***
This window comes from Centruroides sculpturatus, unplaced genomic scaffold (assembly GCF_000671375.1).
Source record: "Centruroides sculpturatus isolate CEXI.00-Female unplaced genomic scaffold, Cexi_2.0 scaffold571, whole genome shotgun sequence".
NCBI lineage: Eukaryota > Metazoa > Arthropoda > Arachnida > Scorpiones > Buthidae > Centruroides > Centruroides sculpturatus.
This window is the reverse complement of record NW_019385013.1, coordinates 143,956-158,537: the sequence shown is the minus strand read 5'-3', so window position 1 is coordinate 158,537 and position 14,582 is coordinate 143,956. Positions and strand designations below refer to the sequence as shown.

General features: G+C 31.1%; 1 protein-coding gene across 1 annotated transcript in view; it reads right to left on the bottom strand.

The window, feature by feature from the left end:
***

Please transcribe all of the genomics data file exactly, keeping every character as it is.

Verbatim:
This window comes from Centruroides sculpturatus, unplaced genomic scaffold (assembly GCF_000671375.1).
Source record: "Centruroides sculpturatus isolate CEXI.00-Female unplaced genomic scaffold, Cexi_2.0 scaffold571, whole genome shotgun sequence".
NCBI lineage: Eukaryota > Metazoa > Arthropoda > Arachnida > Scorpiones > Buthidae > Centruroides > Centruroides sculpturatus.
This window is the reverse complement of record NW_019385013.1, coordinates 143,956-158,537: the sequence shown is the minus strand read 5'-3', so window position 1 is coordinate 158,537 and position 14,582 is coordinate 143,956. Positions and strand designations below refer to the sequence as shown.

General features: G+C 31.1%; 1 protein-coding gene across 1 annotated transcript in view; it reads right to left on the bottom strand.

The window, feature by feature from the left end: